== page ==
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Indigenous Peoples continue to face deep structural inequality in Canada

The Canadian state's genocide of Indigenous Peoples is centuries-old. It continues to harm Indigenous communities today.

February 28, 2023

4-minute read

Inequality is measured at many angles: income, opportunity, life expectancy, ability to access one’s own history or traditional territory. Inequality is built into the very foundation of Canada.

For Indigenous Peoples, this plays out over centuries, at various scales and with cumulative consequences. Decrees forbidding free trade of hides. Cutting off access to ways of life via reserves and residential schools. The swindle of Métis scrip. Barring First Nations people from hiring lawyers.

There is no shortage of examples of structural inequality created at the hands of the powerful on these lands.

Treaties, negotiated between European nations and First Nations, were intended to outline the rights, responsibilities, and relationships necessary to share the land peacefully. The text of treaties omitted notions central to Indigenous Peoples and quickly led to paternalistic laws and policies that created a separation and a sequestration of First Nations people onto reserves.

These concerted efforts led to land theft while systematically cutting off Indigenous Peoples from the lands they depended on for survival—physically, culturally and spiritually.

Indigenous Peoples have an inherent right to land that is based on foundational concepts of relationship, responsibility, and reciprocity.

The mass displacement of First Nations, Métis, and Inuit, in different and painful ways, was a foundational blow to the equality promised in treaty making. Indigenous Peoples have lived on, and in relation to, land on Turtle Island since time immemorial, managing territories, water and resources in accordance with their own laws and governance systems.

Dispossession from our land and related law-making left us subject to colonial laws that perpetuate and promote inequality, historically and at present.

From 1927 to 1951, the Indian Act made it illegal for status Indians to hire lawyers or seek legal advice, fundraise for land claims, or meet in groups. If a First Nation person wanted to become a lawyer, they were forced to renounce their status.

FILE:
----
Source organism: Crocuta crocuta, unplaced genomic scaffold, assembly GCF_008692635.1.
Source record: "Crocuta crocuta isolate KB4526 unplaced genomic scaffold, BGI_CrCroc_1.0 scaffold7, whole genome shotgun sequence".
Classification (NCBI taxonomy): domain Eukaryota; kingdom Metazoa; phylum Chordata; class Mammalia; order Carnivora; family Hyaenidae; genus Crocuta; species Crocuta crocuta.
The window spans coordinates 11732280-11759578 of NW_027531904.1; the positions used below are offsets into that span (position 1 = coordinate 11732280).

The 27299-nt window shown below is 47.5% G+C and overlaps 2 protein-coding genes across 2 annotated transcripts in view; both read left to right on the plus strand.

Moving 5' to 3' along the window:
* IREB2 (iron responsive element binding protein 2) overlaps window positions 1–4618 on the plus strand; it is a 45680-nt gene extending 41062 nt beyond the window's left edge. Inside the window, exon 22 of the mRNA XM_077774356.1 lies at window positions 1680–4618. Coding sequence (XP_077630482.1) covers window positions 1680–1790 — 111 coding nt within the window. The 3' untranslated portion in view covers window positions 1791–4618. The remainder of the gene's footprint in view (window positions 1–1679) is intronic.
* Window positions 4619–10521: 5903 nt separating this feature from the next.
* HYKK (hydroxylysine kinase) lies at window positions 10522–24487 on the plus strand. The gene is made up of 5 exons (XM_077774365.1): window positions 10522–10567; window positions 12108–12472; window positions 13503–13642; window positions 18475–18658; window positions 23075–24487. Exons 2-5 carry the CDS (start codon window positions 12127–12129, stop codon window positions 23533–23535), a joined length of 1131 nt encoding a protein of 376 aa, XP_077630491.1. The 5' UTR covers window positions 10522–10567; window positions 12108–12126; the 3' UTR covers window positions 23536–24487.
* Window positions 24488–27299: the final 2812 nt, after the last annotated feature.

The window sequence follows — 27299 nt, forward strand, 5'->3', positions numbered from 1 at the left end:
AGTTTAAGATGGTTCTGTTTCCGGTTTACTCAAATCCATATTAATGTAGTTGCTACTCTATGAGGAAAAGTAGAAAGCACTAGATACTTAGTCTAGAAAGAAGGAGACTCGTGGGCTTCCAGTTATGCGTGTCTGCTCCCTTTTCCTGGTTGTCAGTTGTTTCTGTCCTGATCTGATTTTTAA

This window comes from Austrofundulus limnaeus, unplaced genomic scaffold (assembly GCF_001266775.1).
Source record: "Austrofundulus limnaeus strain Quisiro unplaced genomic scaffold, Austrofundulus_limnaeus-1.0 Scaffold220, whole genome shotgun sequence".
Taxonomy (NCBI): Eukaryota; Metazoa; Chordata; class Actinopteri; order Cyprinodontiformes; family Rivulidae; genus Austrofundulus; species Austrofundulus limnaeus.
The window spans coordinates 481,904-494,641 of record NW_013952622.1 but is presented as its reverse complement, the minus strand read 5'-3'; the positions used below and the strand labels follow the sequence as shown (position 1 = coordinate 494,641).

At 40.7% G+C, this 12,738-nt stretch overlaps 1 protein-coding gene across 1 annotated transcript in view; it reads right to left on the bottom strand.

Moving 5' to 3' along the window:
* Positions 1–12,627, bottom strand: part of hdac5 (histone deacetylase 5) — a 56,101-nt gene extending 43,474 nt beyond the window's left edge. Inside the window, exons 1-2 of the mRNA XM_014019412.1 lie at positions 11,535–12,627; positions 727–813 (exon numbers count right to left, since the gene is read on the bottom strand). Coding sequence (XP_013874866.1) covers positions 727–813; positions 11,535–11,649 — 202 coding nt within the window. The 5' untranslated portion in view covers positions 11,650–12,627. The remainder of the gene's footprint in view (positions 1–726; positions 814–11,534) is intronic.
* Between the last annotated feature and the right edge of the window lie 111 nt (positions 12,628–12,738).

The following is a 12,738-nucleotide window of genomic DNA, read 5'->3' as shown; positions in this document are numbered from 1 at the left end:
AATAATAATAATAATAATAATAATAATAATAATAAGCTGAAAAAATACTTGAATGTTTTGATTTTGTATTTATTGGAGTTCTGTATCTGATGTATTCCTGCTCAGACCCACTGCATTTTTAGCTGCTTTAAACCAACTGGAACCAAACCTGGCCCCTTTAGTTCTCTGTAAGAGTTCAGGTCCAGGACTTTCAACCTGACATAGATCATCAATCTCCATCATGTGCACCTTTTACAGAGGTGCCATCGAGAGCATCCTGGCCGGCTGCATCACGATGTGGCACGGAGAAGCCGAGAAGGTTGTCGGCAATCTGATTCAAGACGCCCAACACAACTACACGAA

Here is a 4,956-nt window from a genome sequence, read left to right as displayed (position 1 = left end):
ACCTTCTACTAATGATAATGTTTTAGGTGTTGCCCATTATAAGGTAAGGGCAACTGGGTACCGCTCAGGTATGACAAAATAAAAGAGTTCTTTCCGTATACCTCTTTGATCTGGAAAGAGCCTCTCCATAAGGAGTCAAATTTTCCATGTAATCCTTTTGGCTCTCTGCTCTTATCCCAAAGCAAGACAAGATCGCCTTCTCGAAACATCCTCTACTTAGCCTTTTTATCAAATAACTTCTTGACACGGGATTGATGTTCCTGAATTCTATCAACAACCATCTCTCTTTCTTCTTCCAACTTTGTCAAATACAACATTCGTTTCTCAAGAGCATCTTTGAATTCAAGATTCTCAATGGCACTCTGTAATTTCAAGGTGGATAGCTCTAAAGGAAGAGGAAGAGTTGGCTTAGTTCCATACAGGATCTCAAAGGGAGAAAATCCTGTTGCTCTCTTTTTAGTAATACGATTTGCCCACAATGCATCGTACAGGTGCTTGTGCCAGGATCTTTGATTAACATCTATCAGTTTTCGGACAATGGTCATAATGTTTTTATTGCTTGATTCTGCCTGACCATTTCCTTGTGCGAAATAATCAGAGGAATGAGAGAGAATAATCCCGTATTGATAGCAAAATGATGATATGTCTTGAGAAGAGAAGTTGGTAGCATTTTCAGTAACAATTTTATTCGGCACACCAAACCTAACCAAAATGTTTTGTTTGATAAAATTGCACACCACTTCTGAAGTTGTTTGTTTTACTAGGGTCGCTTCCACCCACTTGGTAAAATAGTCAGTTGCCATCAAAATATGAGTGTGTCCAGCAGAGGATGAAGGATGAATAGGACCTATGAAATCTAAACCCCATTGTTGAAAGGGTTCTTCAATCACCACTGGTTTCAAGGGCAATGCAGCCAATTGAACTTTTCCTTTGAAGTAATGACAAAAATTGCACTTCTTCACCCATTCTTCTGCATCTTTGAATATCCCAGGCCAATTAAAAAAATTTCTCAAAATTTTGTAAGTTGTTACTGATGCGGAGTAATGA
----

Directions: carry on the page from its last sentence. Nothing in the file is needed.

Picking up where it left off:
Inequality is embedded in the law and is often the result of avoidance, ignorance or jurisdictional buck-passing.

Until 2008, section 67 of the Canadian Human Rights Act prevented anyone from filing a complaint about anything related to the Indian Act. Since the Indian Act was not subject to the oversight by the Canadian Human Rights Tribunal, First Nations people were banned from challenging discriminatory provisions, policies, practices or procedures that governed their everyday lives.

Inequality is embedded in the law and is often the result of avoidance, ignorance or jurisdictional buck-passing.

Until 2016, provincial and federal governments played hot potato with Métis and non-status Indians. For over a century, the federal government refused to recognize that section 91(24) of The Constitution Act, 1867 included Métis and non-status Indians.

Effectively, Canada’s refusal to recognize its constitutional obligations to Métis and non-status Indians meant these Indigenous communities were stuck “in a jurisdictional wasteland with significant and obvious disadvantageous consequences,” according to the Supreme Court of Canada’s judgment in the Daniels case. This ruling confirmed that Métis and non-status peoples are considered Indians under section 91(24) of the Constitution Act, 1867, meaning the federal government, rather than provincial governments, bears responsibility. The result of this jurisdictional hole was decades of lost funding, support, and government partnerships.